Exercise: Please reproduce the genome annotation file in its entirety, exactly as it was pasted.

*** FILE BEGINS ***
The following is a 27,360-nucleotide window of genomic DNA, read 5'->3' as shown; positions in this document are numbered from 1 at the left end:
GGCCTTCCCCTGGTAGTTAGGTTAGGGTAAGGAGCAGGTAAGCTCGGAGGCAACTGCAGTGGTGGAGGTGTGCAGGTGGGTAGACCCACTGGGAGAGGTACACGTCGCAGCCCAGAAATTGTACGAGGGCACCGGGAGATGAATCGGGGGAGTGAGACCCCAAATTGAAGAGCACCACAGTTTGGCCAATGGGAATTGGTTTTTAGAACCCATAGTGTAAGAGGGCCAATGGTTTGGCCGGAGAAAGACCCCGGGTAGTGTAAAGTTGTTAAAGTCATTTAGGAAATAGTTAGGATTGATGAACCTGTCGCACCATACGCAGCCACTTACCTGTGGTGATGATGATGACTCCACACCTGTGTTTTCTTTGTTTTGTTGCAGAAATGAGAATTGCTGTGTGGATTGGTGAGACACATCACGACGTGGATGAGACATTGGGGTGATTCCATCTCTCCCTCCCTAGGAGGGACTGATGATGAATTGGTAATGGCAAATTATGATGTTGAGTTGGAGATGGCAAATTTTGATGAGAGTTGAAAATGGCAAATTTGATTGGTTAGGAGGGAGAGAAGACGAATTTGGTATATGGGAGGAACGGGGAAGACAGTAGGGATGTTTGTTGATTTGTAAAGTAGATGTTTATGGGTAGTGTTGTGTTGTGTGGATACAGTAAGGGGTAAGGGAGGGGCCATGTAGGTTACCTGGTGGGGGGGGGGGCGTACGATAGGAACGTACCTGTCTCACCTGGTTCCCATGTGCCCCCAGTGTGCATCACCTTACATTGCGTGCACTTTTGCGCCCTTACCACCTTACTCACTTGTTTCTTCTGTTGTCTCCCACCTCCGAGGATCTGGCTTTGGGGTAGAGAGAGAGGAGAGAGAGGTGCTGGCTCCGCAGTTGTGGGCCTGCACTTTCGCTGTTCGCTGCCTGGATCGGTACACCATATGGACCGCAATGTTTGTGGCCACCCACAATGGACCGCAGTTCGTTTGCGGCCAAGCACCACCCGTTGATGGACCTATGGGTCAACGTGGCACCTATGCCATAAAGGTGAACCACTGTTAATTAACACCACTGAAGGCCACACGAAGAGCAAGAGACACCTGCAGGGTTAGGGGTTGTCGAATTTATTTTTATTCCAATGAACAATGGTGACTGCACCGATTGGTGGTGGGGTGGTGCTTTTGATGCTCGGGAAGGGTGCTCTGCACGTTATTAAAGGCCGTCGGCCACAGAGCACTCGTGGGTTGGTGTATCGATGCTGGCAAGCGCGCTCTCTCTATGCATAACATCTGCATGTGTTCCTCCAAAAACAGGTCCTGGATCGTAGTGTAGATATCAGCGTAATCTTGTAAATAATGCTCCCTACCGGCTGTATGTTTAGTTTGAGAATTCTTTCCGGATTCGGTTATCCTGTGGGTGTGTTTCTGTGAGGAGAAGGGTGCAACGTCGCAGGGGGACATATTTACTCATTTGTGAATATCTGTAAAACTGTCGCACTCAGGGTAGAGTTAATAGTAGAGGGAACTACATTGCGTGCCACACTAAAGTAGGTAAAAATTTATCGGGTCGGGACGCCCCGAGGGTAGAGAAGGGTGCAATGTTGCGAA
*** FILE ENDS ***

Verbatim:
The following is a 27,360-nucleotide window of genomic DNA, read 5'->3' as shown; positions in this document are numbered from 1 at the left end:
GGCCTTCCCCTGGTAGTTAGGTTAGGGTAAGGAGCAGGTAAGCTCGGAGGCAACTGCAGTGGTGGAGGTGTGCAGGTGGGTAGACCCACTGGGAGAGGTACACGTCGCAGCCCAGAAATTGTACGAGGGCACCGGGAGATGAATCGGGGGAGTGAGACCCCAAATTGAAGAGCACCACAGTTTGGCCAATGGGAATTGGTTTTTAGAACCCATAGTGTAAGAGGGCCAATGGTTTGGCCGGAGAAAGACCCCGGGTAGTGTAAAGTTGTTAAAGTCATTTAGGAAATAGTTAGGATTGATGAACCTGTCGCACCATACGCAGCCACTTACCTGTGGTGATGATGATGACTCCACACCTGTGTTTTCTTTGTTTTGTTGCAGAAATGAGAATTGCTGTGTGGATTGGTGAGACACATCACGACGTGGATGAGACATTGGGGTGATTCCATCTCTCCCTCCCTAGGAGGGACTGATGATGAATTGGTAATGGCAAATTATGATGTTGAGTTGGAGATGGCAAATTTTGATGAGAGTTGAAAATGGCAAATTTGATTGGTTAGGAGGGAGAGAAGACGAATTTGGTATATGGGAGGAACGGGGAAGACAGTAGGGATGTTTGTTGATTTGTAAAGTAGATGTTTATGGGTAGTGTTGTGTTGTGTGGATACAGTAAGGGGTAAGGGAGGGGCCATGTAGGTTACCTGGTGGGGGGGGGGGCGTACGATAGGAACGTACCTGTCTCACCTGGTTCCCATGTGCCCCCAGTGTGCATCACCTTACATTGCGTGCACTTTTGCGCCCTTACCACCTTACTCACTTGTTTCTTCTGTTGTCTCCCACCTCCGAGGATCTGGCTTTGGGGTAGAGAGAGAGGAGAGAGAGGTGCTGGCTCCGCAGTTGTGGGCCTGCACTTTCGCTGTTCGCTGCCTGGATCGGTACACCATATGGACCGCAATGTTTGTGGCCACCCACAATGGACCGCAGTTCGTTTGCGGCCAAGCACCACCCGTTGATGGACCTATGGGTCAACGTGGCACCTATGCCATAAAGGTGAACCACTGTTAATTAACACCACTGAAGGCCACACGAAGAGCAAGAGACACCTGCAGGGTTAGGGGTTGTCGAATTTATTTTTATTCCAATGAACAATGGTGACTGCACCGATTGGTGGTGGGGTGGTGCTTTTGATGCTCGGGAAGGGTGCTCTGCACGTTATTAAAGGCCGTCGGCCACAGAGCACTCGTGGGTTGGTGTATCGATGCTGGCAAGCGCGCTCTCTCTATGCATAACATCTGCATGTGTTCCTCCAAAAACAGGTCCTGGATCGTAGTGTAGATATCAGCGTAATCTTGTAAATAATGCTCCCTACCGGCTGTATGTTTAGTTTGAGAATTCTTTCCGGATTCGGTTATCCTGTGGGTGTGTTTCTGTGAGGAGAAGGGTGCAACGTCGCAGGGGGACATATTTACTCATTTGTGAATATCTGTAAAACTGTCGCACTCAGGGTAGAGTTAATAGTAGAGGGAACTACATTGCGTGCCACACTAAAGTAGGTAAAAATTTATCGGGTCGGGACGCCCCGAGGGTAGAGAAGGGTGCAATGTTGCGAA